There are many ways to go about setting goals. One thing that I find important is to make sure that your personal goals and business goals fit together. It is difficult to write one set without giving serious consideration to the other. One common goal setting method is called the SMART system. The S, A, and R stand for specific, achievable and realistic. The M is for measurable and the T is for timely. An example might be: I will sell 5 pairs of earrings per month. This goal is specific in what you want to achieve and it states a number you want to achieve with is measurable and ends with a timeframe. The following steps have been useful to me when I am writing my goals:
- Write down the goal
- Set a timeframe
- Write down what needs to be done to achieve the goal
- Determine whose help is needed
- Determine what skill or specific knowledge is needed
- Write down the steps to take to reach each goal
I usually start by brainstorming what I want to achieve and what would make me happy. At this point I don’t worry about putting them in a goal format. I take these thoughts and put them into my yearly goals . Then I break my yearly goals into monthly and quarterly goals and tasks. This then becomes my working plan.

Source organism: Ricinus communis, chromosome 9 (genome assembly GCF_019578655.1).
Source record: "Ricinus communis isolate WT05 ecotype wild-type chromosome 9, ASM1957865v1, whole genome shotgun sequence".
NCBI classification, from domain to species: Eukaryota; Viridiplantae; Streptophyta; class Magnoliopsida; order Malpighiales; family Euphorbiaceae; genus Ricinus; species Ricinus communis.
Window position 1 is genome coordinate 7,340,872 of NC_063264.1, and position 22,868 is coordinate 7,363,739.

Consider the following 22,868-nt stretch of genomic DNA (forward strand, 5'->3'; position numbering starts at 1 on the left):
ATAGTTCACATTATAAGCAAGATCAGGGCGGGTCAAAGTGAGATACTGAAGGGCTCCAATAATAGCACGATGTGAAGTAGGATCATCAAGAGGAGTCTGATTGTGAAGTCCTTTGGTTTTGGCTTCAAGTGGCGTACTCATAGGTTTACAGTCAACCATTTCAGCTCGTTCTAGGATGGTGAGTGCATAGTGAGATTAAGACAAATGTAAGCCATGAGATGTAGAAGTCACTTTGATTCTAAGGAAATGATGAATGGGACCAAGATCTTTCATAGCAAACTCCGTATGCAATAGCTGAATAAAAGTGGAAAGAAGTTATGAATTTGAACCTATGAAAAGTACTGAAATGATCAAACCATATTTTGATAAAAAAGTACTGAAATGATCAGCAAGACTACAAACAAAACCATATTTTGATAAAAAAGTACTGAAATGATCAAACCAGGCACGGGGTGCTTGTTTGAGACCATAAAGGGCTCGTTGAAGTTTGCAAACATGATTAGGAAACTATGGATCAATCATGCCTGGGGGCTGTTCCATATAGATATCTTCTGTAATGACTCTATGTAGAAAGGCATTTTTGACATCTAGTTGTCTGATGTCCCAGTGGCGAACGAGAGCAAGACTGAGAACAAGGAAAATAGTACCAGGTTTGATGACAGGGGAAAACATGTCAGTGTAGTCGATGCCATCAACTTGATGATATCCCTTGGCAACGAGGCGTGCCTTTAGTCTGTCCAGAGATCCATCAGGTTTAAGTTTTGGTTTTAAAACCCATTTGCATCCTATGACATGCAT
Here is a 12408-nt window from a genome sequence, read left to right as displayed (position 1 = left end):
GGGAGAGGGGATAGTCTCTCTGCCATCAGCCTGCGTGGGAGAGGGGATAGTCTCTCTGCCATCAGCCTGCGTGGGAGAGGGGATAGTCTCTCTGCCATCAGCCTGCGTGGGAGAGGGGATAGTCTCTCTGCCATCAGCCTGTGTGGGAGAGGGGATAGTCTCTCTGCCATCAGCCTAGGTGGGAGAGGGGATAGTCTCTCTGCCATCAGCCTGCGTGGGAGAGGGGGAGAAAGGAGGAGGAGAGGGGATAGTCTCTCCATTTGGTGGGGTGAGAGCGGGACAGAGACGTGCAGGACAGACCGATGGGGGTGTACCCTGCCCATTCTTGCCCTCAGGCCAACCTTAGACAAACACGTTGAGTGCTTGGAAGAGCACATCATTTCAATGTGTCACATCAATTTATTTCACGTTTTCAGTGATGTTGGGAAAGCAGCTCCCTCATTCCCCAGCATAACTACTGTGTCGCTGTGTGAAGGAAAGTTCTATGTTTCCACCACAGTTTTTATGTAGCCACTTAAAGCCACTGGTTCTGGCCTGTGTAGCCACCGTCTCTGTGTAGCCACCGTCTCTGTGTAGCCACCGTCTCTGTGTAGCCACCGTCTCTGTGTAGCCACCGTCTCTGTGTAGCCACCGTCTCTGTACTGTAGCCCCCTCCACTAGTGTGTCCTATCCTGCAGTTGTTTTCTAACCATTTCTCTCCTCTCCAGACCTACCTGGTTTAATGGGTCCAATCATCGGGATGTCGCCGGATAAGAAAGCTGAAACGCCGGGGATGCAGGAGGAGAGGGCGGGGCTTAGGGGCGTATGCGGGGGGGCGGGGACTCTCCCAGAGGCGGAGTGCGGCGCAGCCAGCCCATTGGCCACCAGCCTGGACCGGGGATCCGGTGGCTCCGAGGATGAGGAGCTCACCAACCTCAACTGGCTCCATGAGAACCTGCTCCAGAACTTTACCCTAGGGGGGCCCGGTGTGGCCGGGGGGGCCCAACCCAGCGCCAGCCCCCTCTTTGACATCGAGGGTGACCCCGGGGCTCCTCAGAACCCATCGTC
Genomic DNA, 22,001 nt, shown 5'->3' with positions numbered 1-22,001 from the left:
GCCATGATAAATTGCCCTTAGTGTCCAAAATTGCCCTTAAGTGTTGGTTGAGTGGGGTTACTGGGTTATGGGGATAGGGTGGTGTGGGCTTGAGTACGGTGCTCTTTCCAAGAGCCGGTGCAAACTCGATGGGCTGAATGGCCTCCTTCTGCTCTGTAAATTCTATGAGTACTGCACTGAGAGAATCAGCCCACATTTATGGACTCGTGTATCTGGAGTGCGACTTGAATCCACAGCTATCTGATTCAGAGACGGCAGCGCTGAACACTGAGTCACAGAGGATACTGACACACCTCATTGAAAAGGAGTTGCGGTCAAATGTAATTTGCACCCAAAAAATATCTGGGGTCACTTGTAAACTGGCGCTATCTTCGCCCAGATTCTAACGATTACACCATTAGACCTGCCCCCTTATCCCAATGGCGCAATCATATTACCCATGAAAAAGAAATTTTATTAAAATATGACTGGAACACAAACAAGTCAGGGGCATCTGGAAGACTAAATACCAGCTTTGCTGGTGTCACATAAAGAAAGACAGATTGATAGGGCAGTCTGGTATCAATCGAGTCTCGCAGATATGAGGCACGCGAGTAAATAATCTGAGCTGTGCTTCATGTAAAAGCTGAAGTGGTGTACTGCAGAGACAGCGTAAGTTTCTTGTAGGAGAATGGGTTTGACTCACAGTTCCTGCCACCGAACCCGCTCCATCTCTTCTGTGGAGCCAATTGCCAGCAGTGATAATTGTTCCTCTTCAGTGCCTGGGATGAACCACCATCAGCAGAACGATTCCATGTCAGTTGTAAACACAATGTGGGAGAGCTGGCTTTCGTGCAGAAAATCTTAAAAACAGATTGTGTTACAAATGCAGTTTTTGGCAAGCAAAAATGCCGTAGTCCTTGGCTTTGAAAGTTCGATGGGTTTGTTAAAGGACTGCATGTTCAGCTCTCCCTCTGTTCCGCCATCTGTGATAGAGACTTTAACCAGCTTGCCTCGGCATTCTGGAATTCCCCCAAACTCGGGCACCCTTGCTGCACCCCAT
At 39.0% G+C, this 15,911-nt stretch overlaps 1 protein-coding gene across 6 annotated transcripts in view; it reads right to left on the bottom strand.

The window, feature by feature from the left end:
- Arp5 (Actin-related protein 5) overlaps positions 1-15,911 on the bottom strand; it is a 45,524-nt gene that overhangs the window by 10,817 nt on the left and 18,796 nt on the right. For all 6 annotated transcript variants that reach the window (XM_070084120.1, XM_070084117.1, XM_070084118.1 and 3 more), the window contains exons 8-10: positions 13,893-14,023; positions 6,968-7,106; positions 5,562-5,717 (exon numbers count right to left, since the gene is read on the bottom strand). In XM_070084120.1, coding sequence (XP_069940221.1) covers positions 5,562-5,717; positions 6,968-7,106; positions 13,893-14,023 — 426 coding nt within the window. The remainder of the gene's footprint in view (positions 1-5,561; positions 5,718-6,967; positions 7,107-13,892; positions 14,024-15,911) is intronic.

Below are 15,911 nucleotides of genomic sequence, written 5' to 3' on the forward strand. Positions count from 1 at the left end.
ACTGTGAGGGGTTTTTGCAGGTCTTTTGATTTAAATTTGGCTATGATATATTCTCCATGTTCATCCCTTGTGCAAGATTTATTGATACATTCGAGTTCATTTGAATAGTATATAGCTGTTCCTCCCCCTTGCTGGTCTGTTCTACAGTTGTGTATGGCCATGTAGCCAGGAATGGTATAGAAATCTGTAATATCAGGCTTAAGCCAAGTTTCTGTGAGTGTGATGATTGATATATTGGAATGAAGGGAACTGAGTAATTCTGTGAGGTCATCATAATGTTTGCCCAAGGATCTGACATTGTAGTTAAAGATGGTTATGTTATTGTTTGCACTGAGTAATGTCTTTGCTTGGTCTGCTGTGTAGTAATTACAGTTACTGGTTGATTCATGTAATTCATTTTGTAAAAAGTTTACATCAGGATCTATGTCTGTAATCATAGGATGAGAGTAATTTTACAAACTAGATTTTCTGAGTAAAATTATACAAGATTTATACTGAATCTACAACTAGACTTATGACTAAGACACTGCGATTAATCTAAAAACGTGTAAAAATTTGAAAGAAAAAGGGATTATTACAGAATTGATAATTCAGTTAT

As I review my goals, it is important for me to not only review what I have accomplished but also what goals I did not meet and why. For me, it is usually because I am missing the knowledge that is needed. If this is the case then I know that I need to seek out help or information so that I can continue on the road to success.
My suggestion for the New Year is to take some time to set some goals. Although it takes some time up front to think about and write down your goals, it will save you valuable time in the long run by keeping you on the right track. Lastly, I will leave you with the top 10 reasons people fail from http://www.goalsguy.com
- Taking action without planning
- Planning without taking action
- Unrealistic timeframes and expectations
- Reasons “why” are unclear
- Denial of reality
- Conflicting values
- Diffusion of energy
- Lack of focus
- Trying to do it all alone
- Fear of failure
Take some time to think about these and make sure to address them when setting your goals. Don’t let fear stand in the way of your success!